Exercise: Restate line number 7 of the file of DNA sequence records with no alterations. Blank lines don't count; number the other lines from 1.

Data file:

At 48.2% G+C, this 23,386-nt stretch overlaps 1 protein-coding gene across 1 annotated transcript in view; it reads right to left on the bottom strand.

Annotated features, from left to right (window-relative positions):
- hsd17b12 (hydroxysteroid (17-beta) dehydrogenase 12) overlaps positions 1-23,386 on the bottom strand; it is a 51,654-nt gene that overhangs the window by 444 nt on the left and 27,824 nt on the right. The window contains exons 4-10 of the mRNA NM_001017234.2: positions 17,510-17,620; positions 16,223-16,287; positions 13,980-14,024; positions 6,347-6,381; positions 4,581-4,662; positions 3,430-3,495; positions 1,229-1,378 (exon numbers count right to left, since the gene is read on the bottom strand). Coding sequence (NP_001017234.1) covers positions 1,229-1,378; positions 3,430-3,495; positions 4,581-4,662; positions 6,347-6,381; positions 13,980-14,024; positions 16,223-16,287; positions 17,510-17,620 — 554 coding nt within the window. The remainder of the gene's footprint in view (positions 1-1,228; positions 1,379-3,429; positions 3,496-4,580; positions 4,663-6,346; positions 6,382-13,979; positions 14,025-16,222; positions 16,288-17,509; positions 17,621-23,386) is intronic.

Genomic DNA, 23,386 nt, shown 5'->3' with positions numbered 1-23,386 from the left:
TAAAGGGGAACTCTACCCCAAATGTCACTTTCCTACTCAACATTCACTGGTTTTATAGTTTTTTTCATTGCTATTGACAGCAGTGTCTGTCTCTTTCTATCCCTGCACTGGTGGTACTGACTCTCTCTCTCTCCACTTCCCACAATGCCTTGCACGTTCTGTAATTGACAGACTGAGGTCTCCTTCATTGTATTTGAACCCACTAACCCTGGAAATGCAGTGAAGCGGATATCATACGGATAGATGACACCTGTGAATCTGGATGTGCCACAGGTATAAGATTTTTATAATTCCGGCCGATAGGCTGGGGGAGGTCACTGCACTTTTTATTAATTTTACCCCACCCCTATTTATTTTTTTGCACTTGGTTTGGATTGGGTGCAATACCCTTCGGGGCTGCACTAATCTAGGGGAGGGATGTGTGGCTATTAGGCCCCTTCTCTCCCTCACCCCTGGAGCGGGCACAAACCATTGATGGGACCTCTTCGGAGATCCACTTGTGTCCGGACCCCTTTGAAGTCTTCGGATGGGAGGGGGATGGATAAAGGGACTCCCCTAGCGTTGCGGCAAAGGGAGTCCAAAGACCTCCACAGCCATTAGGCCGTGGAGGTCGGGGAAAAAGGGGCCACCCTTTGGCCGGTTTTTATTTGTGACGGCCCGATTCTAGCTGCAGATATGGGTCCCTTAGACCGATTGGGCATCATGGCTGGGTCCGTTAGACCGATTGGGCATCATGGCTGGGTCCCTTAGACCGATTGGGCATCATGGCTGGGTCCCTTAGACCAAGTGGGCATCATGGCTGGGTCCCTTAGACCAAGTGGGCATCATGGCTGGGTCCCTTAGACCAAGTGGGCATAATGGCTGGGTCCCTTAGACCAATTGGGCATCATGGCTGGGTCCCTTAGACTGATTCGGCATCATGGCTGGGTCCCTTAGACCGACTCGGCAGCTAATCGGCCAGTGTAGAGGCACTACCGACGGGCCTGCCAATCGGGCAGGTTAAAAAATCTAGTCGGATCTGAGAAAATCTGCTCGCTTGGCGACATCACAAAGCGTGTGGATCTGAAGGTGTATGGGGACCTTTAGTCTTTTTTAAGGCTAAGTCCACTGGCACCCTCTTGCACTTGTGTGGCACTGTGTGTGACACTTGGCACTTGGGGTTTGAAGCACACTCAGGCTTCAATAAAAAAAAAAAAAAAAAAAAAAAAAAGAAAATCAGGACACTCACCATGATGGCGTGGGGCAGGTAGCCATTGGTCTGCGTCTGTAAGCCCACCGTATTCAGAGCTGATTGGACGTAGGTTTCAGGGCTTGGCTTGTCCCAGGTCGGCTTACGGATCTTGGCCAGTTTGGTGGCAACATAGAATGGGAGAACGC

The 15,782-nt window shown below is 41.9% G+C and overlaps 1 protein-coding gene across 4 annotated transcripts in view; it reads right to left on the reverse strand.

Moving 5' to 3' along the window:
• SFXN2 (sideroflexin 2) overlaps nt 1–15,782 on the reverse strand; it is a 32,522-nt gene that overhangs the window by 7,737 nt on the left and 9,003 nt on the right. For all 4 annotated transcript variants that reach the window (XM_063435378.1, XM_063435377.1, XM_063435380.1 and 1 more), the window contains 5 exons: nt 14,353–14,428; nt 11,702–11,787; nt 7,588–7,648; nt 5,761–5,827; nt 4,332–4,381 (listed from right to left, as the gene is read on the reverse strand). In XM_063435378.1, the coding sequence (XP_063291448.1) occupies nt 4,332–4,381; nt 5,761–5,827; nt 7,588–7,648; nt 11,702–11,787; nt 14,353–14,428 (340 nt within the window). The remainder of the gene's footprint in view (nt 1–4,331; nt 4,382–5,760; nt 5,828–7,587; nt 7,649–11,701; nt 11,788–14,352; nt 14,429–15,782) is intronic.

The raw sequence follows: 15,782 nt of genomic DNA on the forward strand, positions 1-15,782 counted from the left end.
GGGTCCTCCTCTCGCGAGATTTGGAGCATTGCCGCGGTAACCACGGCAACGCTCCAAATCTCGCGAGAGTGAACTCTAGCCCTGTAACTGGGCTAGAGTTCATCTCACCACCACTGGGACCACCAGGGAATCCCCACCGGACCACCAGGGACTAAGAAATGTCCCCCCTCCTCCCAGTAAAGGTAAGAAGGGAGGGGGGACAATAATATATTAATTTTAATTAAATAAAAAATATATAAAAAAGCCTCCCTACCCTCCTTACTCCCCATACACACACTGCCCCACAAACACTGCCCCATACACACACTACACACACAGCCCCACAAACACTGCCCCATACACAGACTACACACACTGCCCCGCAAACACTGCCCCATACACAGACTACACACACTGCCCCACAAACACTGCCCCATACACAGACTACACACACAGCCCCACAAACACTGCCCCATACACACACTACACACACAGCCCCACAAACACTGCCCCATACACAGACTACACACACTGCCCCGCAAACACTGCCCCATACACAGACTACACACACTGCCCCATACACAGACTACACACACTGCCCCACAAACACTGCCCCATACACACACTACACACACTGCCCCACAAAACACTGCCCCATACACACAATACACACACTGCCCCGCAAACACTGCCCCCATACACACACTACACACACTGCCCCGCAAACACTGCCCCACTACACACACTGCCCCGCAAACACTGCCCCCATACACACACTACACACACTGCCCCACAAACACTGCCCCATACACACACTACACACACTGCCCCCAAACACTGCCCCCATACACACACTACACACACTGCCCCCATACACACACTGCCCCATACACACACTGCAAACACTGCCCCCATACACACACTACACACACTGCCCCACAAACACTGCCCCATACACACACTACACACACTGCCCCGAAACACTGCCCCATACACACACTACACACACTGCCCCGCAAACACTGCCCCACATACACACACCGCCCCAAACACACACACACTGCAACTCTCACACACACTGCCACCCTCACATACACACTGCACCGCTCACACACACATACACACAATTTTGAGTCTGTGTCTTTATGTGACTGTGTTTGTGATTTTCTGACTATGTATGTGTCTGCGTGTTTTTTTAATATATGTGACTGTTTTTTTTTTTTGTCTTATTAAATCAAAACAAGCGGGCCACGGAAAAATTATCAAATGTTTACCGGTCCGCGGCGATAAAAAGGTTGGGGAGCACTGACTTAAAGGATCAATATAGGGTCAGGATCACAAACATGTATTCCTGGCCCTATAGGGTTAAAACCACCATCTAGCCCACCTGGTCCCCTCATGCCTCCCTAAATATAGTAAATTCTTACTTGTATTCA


Moving 5' to 3' along the window: